Judy and David Overstreet with Fulton Crews.
With 40 years of research and nearly 300 publications under his belt, David H. Overstreet, Ph.D., gave a farewell seminar to family, friends and colleagues in September on the UNC Campus. The seminar marked Overstreet’s retirement after a long and remarkable career in research. He plans to spend most of his newly found free time with family in Arizona and California.
Overstreet’s seminar, “Can 2-Bottle Choice Still Be Used Effectively to Study Alcohol Drinking,” highlighted his own work with colleagues across a successful history of basic strategies to measure ethanol preference in animal models. After his seminar,
Overstreet was presented with a plaque in recognition of a lifetime of research discoveries.
In his 20 years at the UNC Bowles Center for Alcohol Studies, Overstreet published nearly 10 manuscripts per year with a primary emphasis on animal models of alcoholism and depression. Overstreet was a key player in the development of the Flinders Sensitive rat line (FSL, a model of depression) and the Fawn Hooded rat line (FH/Wjd, a model of comorbid depression and alcoholism), both of which have been extensively used in the study of the behavioral and neurobiological mechanisms of these human conditions. He has published widely on models of anxiety and ethanol withdrawal, novel compounds, cholinergic function and more.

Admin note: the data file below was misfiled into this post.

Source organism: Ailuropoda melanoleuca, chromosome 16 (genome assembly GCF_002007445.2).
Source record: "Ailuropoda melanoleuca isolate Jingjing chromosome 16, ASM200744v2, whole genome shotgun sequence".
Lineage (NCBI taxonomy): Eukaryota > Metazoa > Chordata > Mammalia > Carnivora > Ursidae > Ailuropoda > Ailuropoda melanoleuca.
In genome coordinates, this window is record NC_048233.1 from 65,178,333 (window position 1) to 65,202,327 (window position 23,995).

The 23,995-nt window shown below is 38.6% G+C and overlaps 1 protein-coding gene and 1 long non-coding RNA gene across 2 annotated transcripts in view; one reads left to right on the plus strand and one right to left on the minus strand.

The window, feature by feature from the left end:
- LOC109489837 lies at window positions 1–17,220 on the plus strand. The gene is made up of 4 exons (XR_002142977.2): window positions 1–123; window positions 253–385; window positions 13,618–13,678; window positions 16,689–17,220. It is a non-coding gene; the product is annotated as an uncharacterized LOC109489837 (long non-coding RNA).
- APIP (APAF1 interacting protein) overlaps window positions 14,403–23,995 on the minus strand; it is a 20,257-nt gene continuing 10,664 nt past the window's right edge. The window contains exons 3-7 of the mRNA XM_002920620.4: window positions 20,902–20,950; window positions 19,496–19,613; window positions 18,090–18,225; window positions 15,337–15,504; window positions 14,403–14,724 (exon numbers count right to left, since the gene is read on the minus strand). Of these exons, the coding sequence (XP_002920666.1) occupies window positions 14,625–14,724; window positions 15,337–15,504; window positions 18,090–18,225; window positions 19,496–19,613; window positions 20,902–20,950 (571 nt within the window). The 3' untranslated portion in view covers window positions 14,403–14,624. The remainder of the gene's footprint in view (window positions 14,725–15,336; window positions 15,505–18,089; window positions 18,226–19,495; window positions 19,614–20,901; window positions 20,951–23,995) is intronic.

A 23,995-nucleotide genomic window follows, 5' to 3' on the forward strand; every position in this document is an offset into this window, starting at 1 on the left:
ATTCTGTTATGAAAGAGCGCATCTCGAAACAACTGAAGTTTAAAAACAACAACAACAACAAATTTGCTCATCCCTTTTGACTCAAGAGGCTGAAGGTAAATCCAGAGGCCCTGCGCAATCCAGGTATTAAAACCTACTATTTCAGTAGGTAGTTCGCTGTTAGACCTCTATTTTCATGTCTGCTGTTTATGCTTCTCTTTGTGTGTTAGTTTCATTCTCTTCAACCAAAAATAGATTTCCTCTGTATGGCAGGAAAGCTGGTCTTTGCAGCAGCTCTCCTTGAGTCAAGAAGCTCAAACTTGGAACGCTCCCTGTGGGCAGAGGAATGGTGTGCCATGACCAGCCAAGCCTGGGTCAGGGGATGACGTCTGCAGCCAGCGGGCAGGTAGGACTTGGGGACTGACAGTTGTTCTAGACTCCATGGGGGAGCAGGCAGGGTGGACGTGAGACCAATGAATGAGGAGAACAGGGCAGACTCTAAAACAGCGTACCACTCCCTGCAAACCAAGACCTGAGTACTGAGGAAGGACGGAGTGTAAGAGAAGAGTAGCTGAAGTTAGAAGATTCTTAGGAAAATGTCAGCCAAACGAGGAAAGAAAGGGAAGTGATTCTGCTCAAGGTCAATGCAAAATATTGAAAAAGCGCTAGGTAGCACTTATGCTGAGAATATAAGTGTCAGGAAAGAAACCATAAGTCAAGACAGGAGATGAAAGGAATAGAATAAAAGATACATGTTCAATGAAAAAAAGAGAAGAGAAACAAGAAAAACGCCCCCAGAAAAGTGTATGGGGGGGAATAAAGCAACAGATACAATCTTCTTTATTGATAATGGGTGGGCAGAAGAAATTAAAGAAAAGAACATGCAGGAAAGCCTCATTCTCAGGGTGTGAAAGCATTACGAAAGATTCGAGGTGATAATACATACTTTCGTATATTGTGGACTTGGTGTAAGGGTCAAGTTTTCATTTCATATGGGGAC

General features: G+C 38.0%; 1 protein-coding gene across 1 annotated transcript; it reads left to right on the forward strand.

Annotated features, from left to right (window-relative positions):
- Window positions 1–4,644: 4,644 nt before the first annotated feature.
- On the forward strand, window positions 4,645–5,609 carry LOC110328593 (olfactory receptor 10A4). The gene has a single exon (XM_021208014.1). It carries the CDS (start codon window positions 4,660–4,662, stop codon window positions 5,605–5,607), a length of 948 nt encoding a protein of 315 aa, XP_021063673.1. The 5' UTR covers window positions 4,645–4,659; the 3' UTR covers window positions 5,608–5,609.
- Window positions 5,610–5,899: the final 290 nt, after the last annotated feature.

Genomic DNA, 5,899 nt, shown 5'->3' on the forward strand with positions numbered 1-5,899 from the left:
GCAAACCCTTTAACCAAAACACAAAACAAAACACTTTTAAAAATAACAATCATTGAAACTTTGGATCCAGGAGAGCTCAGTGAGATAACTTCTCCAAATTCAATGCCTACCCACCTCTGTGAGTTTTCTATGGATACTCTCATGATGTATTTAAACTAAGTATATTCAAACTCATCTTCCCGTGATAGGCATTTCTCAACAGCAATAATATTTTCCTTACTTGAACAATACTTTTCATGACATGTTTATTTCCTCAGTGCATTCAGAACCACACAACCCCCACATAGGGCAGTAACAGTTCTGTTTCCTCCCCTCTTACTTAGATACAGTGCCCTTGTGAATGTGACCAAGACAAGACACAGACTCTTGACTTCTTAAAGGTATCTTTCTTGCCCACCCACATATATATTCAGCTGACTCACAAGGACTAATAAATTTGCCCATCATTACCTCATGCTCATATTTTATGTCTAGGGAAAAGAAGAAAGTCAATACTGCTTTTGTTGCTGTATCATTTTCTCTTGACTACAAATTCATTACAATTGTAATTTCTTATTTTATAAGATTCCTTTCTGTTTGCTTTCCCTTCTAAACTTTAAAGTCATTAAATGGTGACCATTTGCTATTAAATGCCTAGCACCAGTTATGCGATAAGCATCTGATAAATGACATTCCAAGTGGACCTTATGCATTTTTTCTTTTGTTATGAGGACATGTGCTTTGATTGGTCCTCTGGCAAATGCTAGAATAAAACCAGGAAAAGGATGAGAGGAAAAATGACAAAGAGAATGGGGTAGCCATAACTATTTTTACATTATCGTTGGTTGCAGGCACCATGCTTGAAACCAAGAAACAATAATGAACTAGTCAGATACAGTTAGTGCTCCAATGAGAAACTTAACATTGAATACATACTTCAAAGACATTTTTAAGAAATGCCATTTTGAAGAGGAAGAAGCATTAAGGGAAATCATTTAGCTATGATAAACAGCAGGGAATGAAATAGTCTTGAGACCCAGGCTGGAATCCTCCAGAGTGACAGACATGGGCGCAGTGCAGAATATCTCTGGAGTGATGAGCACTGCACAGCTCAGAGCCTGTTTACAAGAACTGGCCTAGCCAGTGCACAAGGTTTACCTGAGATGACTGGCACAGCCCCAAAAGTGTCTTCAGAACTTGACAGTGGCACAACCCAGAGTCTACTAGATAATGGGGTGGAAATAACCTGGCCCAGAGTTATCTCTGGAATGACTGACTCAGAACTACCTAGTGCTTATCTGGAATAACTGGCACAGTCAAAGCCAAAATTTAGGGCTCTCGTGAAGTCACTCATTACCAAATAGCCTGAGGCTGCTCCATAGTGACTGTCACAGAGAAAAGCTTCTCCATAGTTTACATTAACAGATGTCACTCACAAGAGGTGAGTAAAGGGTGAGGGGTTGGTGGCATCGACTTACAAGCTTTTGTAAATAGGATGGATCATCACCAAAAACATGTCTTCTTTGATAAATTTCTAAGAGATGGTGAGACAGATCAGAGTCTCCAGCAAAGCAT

Overstreet will continue to collaborate with close colleagues George Breese, Ph.D., and Darin Knapp, Ph.D. on corticotrophin releasing factor (CRF) as well as other mediators of anxiety after alcohol withdrawal. He is also finalizing projects with other UNC faculty members on the effects of pregnenolone and oxytocin on alcohol drinking.
Overstreet graduated Phi Beta Kappa with a B.A. in psychology from the University of California, Berkeley. In 1972, he received a Ph.D. in psychobiology from the University of California, Irvine. Overstreet joined the Bowles Center and the Department of Psychiatry in 1990.
“David Overstreet’s retirement will produce a ‘vacuum’ for the laboratory. While we will miss his quick wit, we will miss more the major contributions he has made to the successes our laboratory has enjoyed,” said Breese.